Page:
Possession of a controlled substance is a crime. In addition, California law criminalizes the possession of specified ingredients or precursors that can be used to manufacture certain illegal substances such as PCP or methamphetamine. The governing laws for drug possession are California Health and Safety Code Sections 11350, 11377, and 11357.
Health and Safety Code Section 11350 makes it illegal to possess opiates such as heroin and opium, and other opiates that can be possessed only with a valid prescription such as OxyContin and Vicodin.
Neither marijuana nor stimulants are covered by Health and Safety Code 11350. California Health and Safety Code sections 11357 and 11358 apply to possession of marijuana. Possession of less than an ounce of marijuana is a violation of Health and Safety Code Section 11357 and is an infraction only punishable with a fine. Possession of more than an ounce of marijuana is a misdemeanor and is punishable by up to a year in county jail. Someone can possess amounts of marijuana consistent with personal use with a valid prescription for the use of medical marijuana.
Possession of methamphetamines and other stimulants is covered by Health and Safety Code section 11377.
The State must prove beyond a reasonable doubt that the accused:
- unlawfully possessed a controlled substance;
- knew of its presence;
- knew that was a controlled substance; and
- possessed a usable amount.
Possession can be either actual or indirect. Actual possession is if the drug is found on your or in close proximity such that it is obvious that you had control of the drugs. Indirect Possession is when you may not have had the drugs on you but you had the control of the drugs or the right to control them. Examples of indirect possession would be if you are driving the car and the drugs are found in the trunk of the car or if the drugs are found on another person but you both intended on using the drugs.
A usable amount can be however small, as long as the quantity can be used. The amount does not even have to be enough to get someone high. However, it is not a usable amount if it is only residue or traces of the drug.
- Authorization to be in possession of the controlled substance via a prescription issued by a doctor;
- The Defendant was unaware of the presence of the drugs (did not actually possess the drugs);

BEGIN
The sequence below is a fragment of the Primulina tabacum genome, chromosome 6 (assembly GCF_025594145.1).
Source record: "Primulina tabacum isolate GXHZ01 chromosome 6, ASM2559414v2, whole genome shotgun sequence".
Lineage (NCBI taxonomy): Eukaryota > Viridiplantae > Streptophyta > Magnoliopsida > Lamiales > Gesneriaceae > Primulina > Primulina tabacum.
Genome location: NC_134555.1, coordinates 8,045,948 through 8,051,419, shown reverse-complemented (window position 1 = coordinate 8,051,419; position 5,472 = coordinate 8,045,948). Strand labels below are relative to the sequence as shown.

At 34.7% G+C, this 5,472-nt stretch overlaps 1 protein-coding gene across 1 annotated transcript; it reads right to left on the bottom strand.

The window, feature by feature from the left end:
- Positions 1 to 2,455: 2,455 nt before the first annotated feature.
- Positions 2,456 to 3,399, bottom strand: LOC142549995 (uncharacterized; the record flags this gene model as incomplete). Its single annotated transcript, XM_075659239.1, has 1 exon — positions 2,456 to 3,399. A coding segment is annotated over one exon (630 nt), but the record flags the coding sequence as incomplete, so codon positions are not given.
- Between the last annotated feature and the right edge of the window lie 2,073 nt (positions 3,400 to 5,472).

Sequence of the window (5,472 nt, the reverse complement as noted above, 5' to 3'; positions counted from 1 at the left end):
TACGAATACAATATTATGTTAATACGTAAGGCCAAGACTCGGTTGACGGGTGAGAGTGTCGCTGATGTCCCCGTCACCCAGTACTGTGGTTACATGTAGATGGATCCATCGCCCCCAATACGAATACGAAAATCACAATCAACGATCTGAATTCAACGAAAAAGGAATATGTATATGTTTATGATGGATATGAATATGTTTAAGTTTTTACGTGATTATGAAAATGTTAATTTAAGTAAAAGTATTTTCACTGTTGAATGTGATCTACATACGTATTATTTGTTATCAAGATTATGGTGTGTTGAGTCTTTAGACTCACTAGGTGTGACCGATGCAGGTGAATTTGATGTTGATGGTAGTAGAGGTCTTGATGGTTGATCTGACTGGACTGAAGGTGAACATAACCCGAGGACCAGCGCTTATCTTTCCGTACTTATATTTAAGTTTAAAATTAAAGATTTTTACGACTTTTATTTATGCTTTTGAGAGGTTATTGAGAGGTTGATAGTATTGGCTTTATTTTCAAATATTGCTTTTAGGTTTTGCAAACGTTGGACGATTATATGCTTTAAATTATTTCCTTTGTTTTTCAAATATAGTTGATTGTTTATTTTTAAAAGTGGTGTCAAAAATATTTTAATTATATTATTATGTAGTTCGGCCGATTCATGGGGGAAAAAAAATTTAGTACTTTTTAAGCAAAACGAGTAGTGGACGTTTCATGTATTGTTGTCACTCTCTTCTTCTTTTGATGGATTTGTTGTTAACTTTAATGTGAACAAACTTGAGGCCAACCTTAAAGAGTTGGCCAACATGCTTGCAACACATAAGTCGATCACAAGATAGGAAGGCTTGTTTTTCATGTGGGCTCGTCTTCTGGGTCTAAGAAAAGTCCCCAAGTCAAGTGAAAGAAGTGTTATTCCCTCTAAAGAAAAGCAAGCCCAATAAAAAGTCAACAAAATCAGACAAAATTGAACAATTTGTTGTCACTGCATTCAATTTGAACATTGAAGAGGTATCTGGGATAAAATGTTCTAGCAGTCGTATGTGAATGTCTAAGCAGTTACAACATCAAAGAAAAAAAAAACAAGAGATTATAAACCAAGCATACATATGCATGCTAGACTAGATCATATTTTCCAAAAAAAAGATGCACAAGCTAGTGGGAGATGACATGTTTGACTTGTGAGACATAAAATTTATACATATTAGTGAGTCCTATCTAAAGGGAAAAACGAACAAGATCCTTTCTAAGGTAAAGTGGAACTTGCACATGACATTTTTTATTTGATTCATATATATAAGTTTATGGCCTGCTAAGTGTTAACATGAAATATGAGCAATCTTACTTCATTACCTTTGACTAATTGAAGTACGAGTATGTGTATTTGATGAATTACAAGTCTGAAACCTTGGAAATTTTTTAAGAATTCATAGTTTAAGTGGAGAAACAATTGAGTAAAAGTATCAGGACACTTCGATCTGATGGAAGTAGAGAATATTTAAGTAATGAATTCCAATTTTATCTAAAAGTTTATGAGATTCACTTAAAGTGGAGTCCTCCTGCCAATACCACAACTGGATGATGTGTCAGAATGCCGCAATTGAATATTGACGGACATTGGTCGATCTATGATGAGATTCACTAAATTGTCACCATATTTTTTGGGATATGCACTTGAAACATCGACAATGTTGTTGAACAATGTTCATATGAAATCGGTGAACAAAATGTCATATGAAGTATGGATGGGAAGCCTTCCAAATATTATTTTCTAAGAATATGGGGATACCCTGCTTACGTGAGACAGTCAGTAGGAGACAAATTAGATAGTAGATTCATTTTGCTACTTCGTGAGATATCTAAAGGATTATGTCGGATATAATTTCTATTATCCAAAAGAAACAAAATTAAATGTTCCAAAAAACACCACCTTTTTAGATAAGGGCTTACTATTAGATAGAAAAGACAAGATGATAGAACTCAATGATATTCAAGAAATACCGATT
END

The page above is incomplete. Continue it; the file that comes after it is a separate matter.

- The Defendant did not know what the drugs were;
- The Defendant only had the drugs temporarily so that they could get rid of them (You are allowed to possess drugs for a short time in order to dispose of them. This does not, however, apply if you only ditched the drugs to avoid discovery or apprehension by the police.);
- There was not a usable amount of drugs; and/or
- The drugs were found during an illegal search.
Actual Case No. 1
Sally was found passed out in her car in a parking lot late at night. When the police confronted Sally she was disoriented and dropped a burnt piece of tin foil by her feet. The police knew that tin foil was often used as paraphernalia in smoking heroin. Sally was arrested for possession of a controlled substance. I was able to convince the district attorney that the amount of drugs that was found was not a usable amount and get the charges dismissed.
Actual Case No. 2
Bill was stopped for expired registration on his vehicle. When asked, Bob consented to the police searching his car. The police found five grams of methamphetamine contained in one baggie and $400 in twenties on Bill. I was able to persuade the district attorney to reduce the original charges of possession for sales to a charge of simple possession based on the fact that there were no other indications of sale and that the drugs were inside of one baggie. Also, we demonstrated to the D.A. that the money was cash paid to Bill for a carpentry job. Once the charge was reduced to simple possession Bill became eligible for drug diversion. Bill ended up successfully completing the drug diversion classes and his charges were dismissed.
The passage of proposition 47 on November 4, 2014, drastically changed the penalties for possession of controlled substances in California. Proposition 47 made the possession of controlled substances a misdemeanor, reducing the sentence to three years of probation and a maximum of one year in jail. Under proposition 47, even those that have been convicted of the above crimes as felonies, can file a petition to have the charges reduced to misdemeanors retroactively. The only exceptions to eligibility apply to possession by certain offenders with past convictions for a narrow range of violent crimes and to possession by registered sex offenders. In addition, those accused of possession of controlled substances on a first offense are usually eligible for drug diversion which is called Deferred Entry of Judgement under Penal Code Section 1000. Also, if you are ineligible for Deferred Entry of Judgement because you have a prior conviction of a drug offense you might be eligible for treatment under Proposition 36. Proposition 36 offers a more intensive drug treatment program but if the program is successfully completed the charges will be dismissed and cannot be used against to deny you any employment.
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